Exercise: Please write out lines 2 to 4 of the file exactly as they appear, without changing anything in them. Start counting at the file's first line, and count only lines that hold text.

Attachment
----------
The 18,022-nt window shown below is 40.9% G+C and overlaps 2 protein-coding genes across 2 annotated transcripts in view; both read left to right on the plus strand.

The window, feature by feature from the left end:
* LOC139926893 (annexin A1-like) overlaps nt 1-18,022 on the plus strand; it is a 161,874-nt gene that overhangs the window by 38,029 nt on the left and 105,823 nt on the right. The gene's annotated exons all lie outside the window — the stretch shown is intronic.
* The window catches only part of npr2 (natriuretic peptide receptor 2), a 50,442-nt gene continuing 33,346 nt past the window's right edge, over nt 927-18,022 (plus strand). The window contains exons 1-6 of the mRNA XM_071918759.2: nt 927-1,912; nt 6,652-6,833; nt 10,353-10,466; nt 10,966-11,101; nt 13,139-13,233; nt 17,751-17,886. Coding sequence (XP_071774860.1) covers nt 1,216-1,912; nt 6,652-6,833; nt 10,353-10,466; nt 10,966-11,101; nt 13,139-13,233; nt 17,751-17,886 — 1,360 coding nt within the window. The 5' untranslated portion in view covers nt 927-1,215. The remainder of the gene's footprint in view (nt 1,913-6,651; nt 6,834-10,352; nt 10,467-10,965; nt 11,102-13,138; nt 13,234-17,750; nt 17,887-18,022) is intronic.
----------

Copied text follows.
The window, feature by feature from the left end:
* LOC139926893 (annexin A1-like) overlaps nt 1-18,022 on the plus strand; it is a 161,874-nt gene that overhangs the window by 38,029 nt on the left and 105,823 nt on the right. The gene's annotated exons all lie outside the window — the stretch shown is intronic.
* The window catches only part of npr2 (natriuretic peptide receptor 2), a 50,442-nt gene continuing 33,346 nt past the window's right edge, over nt 927-18,022 (plus strand). The window contains exons 1-6 of the mRNA XM_071918759.2: nt 927-1,912; nt 6,652-6,833; nt 10,353-10,466; nt 10,966-11,101; nt 13,139-13,233; nt 17,751-17,886. Coding sequence (XP_071774860.1) covers nt 1,216-1,912; nt 6,652-6,833; nt 10,353-10,466; nt 10,966-11,101; nt 13,139-13,233; nt 17,751-17,886 — 1,360 coding nt within the window. The 5' untranslated portion in view covers nt 927-1,215. The remainder of the gene's footprint in view (nt 1,913-6,651; nt 6,834-10,352; nt 10,467-10,965; nt 11,102-13,138; nt 13,234-17,750; nt 17,887-18,022) is intronic.